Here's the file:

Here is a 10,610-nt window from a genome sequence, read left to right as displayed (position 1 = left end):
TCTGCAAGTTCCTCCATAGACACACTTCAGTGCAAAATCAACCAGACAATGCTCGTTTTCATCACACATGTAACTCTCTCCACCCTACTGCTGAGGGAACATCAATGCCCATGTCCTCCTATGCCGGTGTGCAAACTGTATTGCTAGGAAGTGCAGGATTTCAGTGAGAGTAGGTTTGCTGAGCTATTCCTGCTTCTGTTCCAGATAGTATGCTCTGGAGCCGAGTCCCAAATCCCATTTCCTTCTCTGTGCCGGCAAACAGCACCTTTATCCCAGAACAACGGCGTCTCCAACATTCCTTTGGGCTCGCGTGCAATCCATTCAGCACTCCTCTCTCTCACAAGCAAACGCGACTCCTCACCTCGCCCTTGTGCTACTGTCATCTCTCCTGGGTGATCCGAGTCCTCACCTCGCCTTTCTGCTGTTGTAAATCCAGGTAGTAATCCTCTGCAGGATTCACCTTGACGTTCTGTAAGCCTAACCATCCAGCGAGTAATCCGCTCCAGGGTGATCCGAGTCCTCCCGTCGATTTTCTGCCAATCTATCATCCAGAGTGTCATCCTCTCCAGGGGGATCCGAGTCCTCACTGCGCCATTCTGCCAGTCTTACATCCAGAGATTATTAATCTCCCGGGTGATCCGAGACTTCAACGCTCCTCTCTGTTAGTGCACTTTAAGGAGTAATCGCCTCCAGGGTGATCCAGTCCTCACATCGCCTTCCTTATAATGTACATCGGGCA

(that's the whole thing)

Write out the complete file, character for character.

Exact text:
Here is a 10,610-nt window from a genome sequence, read left to right as displayed (position 1 = left end):
TCTGCAAGTTCCTCCATAGACACACTTCAGTGCAAAATCAACCAGACAATGCTCGTTTTCATCACACATGTAACTCTCTCCACCCTACTGCTGAGGGAACATCAATGCCCATGTCCTCCTATGCCGGTGTGCAAACTGTATTGCTAGGAAGTGCAGGATTTCAGTGAGAGTAGGTTTGCTGAGCTATTCCTGCTTCTGTTCCAGATAGTATGCTCTGGAGCCGAGTCCCAAATCCCATTTCCTTCTCTGTGCCGGCAAACAGCACCTTTATCCCAGAACAACGGCGTCTCCAACATTCCTTTGGGCTCGCGTGCAATCCATTCAGCACTCCTCTCTCTCACAAGCAAACGCGACTCCTCACCTCGCCCTTGTGCTACTGTCATCTCTCCTGGGTGATCCGAGTCCTCACCTCGCCTTTCTGCTGTTGTAAATCCAGGTAGTAATCCTCTGCAGGATTCACCTTGACGTTCTGTAAGCCTAACCATCCAGCGAGTAATCCGCTCCAGGGTGATCCGAGTCCTCCCGTCGATTTTCTGCCAATCTATCATCCAGAGTGTCATCCTCTCCAGGGGGATCCGAGTCCTCACTGCGCCATTCTGCCAGTCTTACATCCAGAGATTATTAATCTCCCGGGTGATCCGAGACTTCAACGCTCCTCTCTGTTAGTGCACTTTAAGGAGTAATCGCCTCCAGGGTGATCCAGTCCTCACATCGCCTTCCTTATAATGTACATCGGGCA